Senate Foreign Relations Committee Chairman Sen. Robert Menendez speaks at a hearing on Capitol Hill in Washington, on Jan. 9, 2014.
Pablo Martinez Monsivais/AP

Senate Democrats stall on Iran sanctions

Updated

Senate Democrats are stalling on a proposed Iran sanctions bill backed by a majority of Congress’s upper chamber, with Majority Leader Harry Reid declining to bring the legislation up for a vote.

President Obama charged Sunday that the proposed legislation, which is co-sponsored by Sen. Robert Menendez, New Jersey Republican, and Sen. Mark Kirk, an Illinois Republican, would hamper diplomatic efforts aimed at getting Iran to deescalate its nuclear program, which the country maintains is for civilian energy use. The bill would impose new sanctions on Iran if the country violates the terms of the interim deal crafted last November and set to take effect on Monday. While supporters say the threat strengthens the U.S.’s negotiating hand, critics fear the move would anger Iranian negotiators and undermine the chance of reaching a deal.

“Unprecedented sanctions and tough diplomacy helped to bring Iran to the negotiating table, and I’m grateful to our partners in Congress who share our goal of preventing Iran from acquiring a nuclear weapon,” Obama said in a statement. But imposing additional sanctions now, he said, “will only risk derailing our efforts to resolve this issue peacefully.” He promised to veto any attempts to enact new sanctions against Iran while negotiations are ongoing.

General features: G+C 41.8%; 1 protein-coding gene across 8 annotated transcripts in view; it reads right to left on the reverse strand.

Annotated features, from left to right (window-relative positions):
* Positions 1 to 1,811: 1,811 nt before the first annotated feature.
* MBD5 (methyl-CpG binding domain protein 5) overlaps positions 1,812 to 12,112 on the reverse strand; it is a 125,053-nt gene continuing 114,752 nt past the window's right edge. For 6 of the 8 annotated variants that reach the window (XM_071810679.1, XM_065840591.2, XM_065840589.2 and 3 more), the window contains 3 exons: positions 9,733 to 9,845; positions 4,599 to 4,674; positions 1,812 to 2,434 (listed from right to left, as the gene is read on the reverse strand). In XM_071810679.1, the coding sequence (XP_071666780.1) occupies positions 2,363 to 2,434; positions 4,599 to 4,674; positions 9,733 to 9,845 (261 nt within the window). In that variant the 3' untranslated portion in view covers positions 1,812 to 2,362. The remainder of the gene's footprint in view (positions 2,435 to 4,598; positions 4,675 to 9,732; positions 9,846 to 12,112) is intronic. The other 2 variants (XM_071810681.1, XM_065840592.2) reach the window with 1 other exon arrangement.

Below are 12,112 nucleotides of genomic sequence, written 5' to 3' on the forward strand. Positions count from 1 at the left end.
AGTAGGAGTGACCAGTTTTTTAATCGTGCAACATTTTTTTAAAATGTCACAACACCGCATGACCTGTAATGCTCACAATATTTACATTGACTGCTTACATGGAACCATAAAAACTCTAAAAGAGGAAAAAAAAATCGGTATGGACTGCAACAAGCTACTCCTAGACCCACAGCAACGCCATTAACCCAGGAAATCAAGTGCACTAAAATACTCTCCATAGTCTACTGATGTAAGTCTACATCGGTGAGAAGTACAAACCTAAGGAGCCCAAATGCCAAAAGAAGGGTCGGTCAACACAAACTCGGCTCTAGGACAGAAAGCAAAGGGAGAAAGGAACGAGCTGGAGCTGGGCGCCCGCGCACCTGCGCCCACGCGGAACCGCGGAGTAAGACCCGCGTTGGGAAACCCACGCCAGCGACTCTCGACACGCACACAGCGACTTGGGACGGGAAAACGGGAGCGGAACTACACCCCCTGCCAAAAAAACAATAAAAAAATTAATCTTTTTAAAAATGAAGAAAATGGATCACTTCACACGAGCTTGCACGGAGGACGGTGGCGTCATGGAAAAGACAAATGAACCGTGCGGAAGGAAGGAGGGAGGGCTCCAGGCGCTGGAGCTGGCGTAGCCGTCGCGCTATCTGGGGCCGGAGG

A statement by National Security Council spokeswoman Bernadette Meehan on Thursday ratcheted up pressure on Democratic lawmakers, saying the bill “possibly closes the door on diplomacy and makes it more likely that the United States will have to choose between military operations or allowing Iran’s nuclear program to proceed.”  

Under the interim nuclear agreement, Iran would roll back its nuclear program, a source of tension and instability in the region for more than a decade. The deal calls on Iran to halt uranium enrichment above 5% and neutralize its stockpile of 20% enriched uranium – the nearest to weapons-grade. It also requires Iran to cease work on its plutonium reactor and enrichment capacity. Iran must also allow access to U.N. inspectors in order to verify compliance.

In return, the five permanent members of the U.N. Security Council and Germany have agreed to lift $7-8 billion in sanctions that have crippled Iran’s economy, and unlock $4 billion in previously inaccessible oil revenue.

The harshest sanctions would be kept in place until a permanent deal is reached.

The bill presented by Menendez and Kirk, which is backed by the American Israel Public Affairs Committee, would impose new sanctions on Iran should the country fail to reach or comply with a permanent agreement. It would also flesh out terms acceptable by Congress for a final deal, including the cessation of uranium enrichment and construction of new centrifuges, as well as the dismantling of Iran’s nuclear reactors. 

On the heels of news that an implementation agreement had been reached and the six-month agreement would begin the following Monday, Reid said Tuesday that he would “wait and see how this plays out” before committing to bring up the bill in a vote on the Senate floor. A majority of Senators support the bill, including at least 16 Democrats, but critically, at least 10 committee chairs oppose it.

Supporters are pushing for the legislation to be brought up in the House, where it is expected to pass. 

Barack Obama, Iran and Nuclear

Senate Democrats stall on Iran sanctions

Updated